Main factors behind the crimes.
Behind the persecutions and threats against socio-environmental leaders there are multiple actors who have clear interests in the territory and who see the work of the defenders as an impediment to achieving their goals.
A global cause is the change in land use to develop projects for the extraction of natural resources, where companies from the agricultural, mining and hydrocarbon sectors are linked. In this regard, various international and local organizations have warned that both companies and government institutions must carry out due diligence, listen to the populations of the territory and the surrounding area, and make citizen participation mechanisms effective, such as popular votes or consultations. . In addition to bringing transparent and congruent processes to the context in the delivery of environmental licenses and concessions of resources such as water and where the quality of life of the communities and ecosystems prevails.
The control, hoarding and appropriation of land by actors outside the territory – such as landowners, front men or armed groups – is another of the main reasons that endanger defenders and populations. Having territorial power translates into having a geopolitical domain that can be a generator of forced displacement of populations, human rights violations, loss of biodiversity and ecological imbalances. As explained in the entry Environmental Leadership: an essential practice, the territories and their geographical characteristics are an indisputable part of the cultural identity of the communities that live there. When their properties are modified or external economic value is added, the integrity of the inhabitants is also harmed.
It is also key to understand that in some regions drug trafficking plays a dominant role that creates complex networks and chains to follow where business actors, organized crime, government institutions, and the civilian population are interconnected.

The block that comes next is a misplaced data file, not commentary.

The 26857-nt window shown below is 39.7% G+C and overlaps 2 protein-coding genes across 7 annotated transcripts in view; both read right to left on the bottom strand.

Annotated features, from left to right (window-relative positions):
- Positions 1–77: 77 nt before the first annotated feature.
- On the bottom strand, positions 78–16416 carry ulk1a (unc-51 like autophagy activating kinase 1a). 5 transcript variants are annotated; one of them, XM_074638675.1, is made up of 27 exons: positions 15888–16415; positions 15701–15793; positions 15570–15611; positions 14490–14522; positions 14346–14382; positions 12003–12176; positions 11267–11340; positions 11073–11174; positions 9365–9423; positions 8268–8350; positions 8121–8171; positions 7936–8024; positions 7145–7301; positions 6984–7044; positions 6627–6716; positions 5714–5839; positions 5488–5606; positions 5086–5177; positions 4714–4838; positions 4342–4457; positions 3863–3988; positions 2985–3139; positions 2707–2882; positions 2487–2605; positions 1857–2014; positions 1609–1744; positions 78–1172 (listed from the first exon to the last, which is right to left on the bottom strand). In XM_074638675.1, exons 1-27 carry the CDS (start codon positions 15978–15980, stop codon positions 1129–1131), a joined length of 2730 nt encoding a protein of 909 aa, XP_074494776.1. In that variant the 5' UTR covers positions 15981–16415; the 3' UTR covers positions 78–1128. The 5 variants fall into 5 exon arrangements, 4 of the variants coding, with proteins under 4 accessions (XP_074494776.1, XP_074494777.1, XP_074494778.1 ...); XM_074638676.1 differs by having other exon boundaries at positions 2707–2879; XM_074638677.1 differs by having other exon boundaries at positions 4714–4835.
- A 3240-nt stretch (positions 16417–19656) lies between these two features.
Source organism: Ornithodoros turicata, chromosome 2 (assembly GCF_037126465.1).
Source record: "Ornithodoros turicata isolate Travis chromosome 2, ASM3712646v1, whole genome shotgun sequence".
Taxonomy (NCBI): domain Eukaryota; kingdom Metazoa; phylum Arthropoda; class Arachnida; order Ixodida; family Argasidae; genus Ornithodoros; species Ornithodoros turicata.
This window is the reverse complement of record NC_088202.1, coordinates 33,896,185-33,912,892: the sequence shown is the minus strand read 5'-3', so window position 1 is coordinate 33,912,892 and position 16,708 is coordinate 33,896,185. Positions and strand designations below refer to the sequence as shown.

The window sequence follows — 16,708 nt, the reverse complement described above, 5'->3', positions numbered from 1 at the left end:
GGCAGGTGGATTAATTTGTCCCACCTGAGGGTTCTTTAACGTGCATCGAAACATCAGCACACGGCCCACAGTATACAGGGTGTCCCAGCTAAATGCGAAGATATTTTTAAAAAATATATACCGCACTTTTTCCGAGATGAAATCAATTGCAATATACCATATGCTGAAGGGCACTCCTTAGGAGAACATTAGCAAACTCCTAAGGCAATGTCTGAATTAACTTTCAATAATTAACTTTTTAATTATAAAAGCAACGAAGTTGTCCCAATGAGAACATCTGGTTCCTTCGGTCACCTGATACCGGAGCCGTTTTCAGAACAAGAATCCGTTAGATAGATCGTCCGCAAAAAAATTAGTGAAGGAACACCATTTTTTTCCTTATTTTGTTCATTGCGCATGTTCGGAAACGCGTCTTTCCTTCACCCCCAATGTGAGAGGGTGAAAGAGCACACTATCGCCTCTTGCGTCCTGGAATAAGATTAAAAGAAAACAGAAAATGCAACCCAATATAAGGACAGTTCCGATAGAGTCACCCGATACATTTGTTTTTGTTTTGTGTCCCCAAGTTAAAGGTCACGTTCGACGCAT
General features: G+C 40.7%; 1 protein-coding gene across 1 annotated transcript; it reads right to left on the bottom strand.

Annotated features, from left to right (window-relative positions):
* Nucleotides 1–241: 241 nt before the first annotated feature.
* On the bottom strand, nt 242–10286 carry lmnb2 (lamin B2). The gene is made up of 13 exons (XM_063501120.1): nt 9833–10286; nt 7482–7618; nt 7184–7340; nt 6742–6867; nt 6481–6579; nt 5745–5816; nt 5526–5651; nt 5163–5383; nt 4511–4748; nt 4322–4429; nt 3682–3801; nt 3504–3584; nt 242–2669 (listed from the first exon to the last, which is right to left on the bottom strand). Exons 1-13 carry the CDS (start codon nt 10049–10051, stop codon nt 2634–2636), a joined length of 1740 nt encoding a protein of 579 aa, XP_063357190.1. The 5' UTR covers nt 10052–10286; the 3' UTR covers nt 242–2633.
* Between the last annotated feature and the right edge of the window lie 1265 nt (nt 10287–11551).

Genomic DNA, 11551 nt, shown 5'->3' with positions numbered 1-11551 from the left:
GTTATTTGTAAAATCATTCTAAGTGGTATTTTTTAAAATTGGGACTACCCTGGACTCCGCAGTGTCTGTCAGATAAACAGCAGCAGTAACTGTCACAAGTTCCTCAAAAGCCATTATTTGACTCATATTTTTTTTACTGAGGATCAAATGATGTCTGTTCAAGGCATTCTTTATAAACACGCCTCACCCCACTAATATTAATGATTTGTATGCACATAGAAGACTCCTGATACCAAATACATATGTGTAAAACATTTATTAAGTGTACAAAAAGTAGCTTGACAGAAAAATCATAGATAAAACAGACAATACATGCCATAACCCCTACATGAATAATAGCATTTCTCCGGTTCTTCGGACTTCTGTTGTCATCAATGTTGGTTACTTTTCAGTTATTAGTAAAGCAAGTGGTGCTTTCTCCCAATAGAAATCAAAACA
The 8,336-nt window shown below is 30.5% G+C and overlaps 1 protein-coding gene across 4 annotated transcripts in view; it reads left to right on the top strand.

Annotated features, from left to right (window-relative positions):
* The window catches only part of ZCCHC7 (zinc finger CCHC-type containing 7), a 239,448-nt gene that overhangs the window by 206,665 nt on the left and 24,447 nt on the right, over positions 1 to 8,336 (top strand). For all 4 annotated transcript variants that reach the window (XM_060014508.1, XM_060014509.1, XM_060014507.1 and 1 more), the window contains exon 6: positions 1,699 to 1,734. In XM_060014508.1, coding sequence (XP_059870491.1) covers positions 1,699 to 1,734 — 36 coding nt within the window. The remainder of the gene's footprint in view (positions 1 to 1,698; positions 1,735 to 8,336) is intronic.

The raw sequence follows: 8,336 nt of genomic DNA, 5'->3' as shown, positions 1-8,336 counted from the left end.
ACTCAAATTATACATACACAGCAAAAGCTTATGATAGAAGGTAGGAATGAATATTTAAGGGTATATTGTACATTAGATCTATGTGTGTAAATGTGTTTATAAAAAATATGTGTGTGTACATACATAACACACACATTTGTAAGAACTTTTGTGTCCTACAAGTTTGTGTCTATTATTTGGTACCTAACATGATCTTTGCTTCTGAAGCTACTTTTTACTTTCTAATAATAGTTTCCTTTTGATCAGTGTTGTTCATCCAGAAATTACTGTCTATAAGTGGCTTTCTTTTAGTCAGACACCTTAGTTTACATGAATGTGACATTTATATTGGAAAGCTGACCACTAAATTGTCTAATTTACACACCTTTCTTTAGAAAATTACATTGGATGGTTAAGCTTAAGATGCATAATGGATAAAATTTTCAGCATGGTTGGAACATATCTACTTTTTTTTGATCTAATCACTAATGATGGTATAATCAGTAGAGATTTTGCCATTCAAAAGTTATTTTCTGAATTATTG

Here it is necessary to understand that in illicit crops are the most vulnerable people in the chain and those who bear the worst part, since they are the peasants, who are forced to plant coca, poppy or marijuana as the only form of income to survive. , those who end up completely affected due to forced eradication programs and forced displacement if they oppose planting or eradication.
Drug trafficking is one of the most complex problems that exist and the lens through which the problem has been seen has not been adequate, it is necessary to reconsider the comprehensive understanding of the problem by the leaders in order to agree on adequate solutions with their own communities.
Lastly, the serious problem of corruption resonates in every issue. The misuse of the powers and faculties of officials – both in the private and public sectors – makes it easier for these crimes to continue to be perpetuated and hinders their clarification processes. Negatively feeds back conflicts, favors and hides the culprits.
The fight for more socially and environmentally just realities cannot continue if those who defend and lead it continue to be killed and reduced. States, through their governments, must protect the right to security of defenders and address legal insecurity, as well as strengthen their institutions to prevent corruption and to render due legal justice to those responsible.
Companies must also develop and enforce policies against all types of threats against leaders and defenders and must cooperate in investigations. It is time to understand that environmental issues are not only the responsibility of environmental leaders or governments in power. It is necessary that we all adopt a critical position in the face of rights violations, that we listen to the demands and help make them visible and amplify them. At this time, regional solutions are in sight, such as the Escazú Agreement, which will enable, among various things, access to information and guarantees to exercise defense and social and environmental leadership.